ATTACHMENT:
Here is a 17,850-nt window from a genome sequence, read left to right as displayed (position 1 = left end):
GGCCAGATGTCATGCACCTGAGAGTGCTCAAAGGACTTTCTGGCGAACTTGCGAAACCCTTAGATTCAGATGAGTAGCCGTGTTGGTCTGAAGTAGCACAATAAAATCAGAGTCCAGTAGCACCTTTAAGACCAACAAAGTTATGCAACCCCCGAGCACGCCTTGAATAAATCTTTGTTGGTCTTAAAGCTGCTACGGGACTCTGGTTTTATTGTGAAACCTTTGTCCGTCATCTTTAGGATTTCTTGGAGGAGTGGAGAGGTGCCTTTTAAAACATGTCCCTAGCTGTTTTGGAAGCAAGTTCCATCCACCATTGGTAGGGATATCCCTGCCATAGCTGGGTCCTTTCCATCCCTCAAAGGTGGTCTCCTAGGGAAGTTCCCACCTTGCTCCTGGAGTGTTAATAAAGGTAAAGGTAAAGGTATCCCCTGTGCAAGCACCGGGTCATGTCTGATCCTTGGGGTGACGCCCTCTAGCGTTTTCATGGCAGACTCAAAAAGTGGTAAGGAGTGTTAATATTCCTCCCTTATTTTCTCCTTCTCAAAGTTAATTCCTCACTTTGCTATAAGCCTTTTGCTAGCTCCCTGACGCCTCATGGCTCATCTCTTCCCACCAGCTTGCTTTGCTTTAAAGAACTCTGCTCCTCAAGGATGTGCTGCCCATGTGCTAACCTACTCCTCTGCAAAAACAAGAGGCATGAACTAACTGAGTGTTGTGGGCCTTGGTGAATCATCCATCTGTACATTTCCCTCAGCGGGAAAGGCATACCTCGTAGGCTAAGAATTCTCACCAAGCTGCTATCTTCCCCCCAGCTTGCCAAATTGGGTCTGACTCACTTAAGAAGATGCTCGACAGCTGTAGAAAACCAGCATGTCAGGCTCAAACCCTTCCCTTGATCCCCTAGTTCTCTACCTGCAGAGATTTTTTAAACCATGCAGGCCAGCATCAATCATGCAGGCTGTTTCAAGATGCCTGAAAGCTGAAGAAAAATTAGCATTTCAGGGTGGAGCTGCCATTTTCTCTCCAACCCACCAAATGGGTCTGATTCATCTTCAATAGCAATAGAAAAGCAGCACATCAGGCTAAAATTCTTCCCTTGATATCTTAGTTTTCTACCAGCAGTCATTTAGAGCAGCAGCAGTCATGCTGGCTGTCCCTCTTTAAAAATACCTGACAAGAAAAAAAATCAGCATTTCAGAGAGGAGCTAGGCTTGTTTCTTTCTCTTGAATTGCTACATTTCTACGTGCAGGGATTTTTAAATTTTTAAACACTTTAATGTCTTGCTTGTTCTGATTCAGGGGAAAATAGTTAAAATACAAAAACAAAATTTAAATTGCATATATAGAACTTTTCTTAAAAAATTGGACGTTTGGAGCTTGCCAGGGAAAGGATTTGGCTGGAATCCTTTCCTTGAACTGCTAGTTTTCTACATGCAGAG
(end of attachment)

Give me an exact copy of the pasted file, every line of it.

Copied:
Here is a 17,850-nt window from a genome sequence, read left to right as displayed (position 1 = left end):
GGCCAGATGTCATGCACCTGAGAGTGCTCAAAGGACTTTCTGGCGAACTTGCGAAACCCTTAGATTCAGATGAGTAGCCGTGTTGGTCTGAAGTAGCACAATAAAATCAGAGTCCAGTAGCACCTTTAAGACCAACAAAGTTATGCAACCCCCGAGCACGCCTTGAATAAATCTTTGTTGGTCTTAAAGCTGCTACGGGACTCTGGTTTTATTGTGAAACCTTTGTCCGTCATCTTTAGGATTTCTTGGAGGAGTGGAGAGGTGCCTTTTAAAACATGTCCCTAGCTGTTTTGGAAGCAAGTTCCATCCACCATTGGTAGGGATATCCCTGCCATAGCTGGGTCCTTTCCATCCCTCAAAGGTGGTCTCCTAGGGAAGTTCCCACCTTGCTCCTGGAGTGTTAATAAAGGTAAAGGTAAAGGTATCCCCTGTGCAAGCACCGGGTCATGTCTGATCCTTGGGGTGACGCCCTCTAGCGTTTTCATGGCAGACTCAAAAAGTGGTAAGGAGTGTTAATATTCCTCCCTTATTTTCTCCTTCTCAAAGTTAATTCCTCACTTTGCTATAAGCCTTTTGCTAGCTCCCTGACGCCTCATGGCTCATCTCTTCCCACCAGCTTGCTTTGCTTTAAAGAACTCTGCTCCTCAAGGATGTGCTGCCCATGTGCTAACCTACTCCTCTGCAAAAACAAGAGGCATGAACTAACTGAGTGTTGTGGGCCTTGGTGAATCATCCATCTGTACATTTCCCTCAGCGGGAAAGGCATACCTCGTAGGCTAAGAATTCTCACCAAGCTGCTATCTTCCCCCCAGCTTGCCAAATTGGGTCTGACTCACTTAAGAAGATGCTCGACAGCTGTAGAAAACCAGCATGTCAGGCTCAAACCCTTCCCTTGATCCCCTAGTTCTCTACCTGCAGAGATTTTTTAAACCATGCAGGCCAGCATCAATCATGCAGGCTGTTTCAAGATGCCTGAAAGCTGAAGAAAAATTAGCATTTCAGGGTGGAGCTGCCATTTTCTCTCCAACCCACCAAATGGGTCTGATTCATCTTCAATAGCAATAGAAAAGCAGCACATCAGGCTAAAATTCTTCCCTTGATATCTTAGTTTTCTACCAGCAGTCATTTAGAGCAGCAGCAGTCATGCTGGCTGTCCCTCTTTAAAAATACCTGACAAGAAAAAAAATCAGCATTTCAGAGAGGAGCTAGGCTTGTTTCTTTCTCTTGAATTGCTACATTTCTACGTGCAGGGATTTTTAAATTTTTAAACACTTTAATGTCTTGCTTGTTCTGATTCAGGGGAAAATAGTTAAAATACAAAAACAAAATTTAAATTGCATATATAGAACTTTTCTTAAAAAATTGGACGTTTGGAGCTTGCCAGGGAAAGGATTTGGCTGGAATCCTTTCCTTGAACTGCTAGTTTTCTACATGCAGAG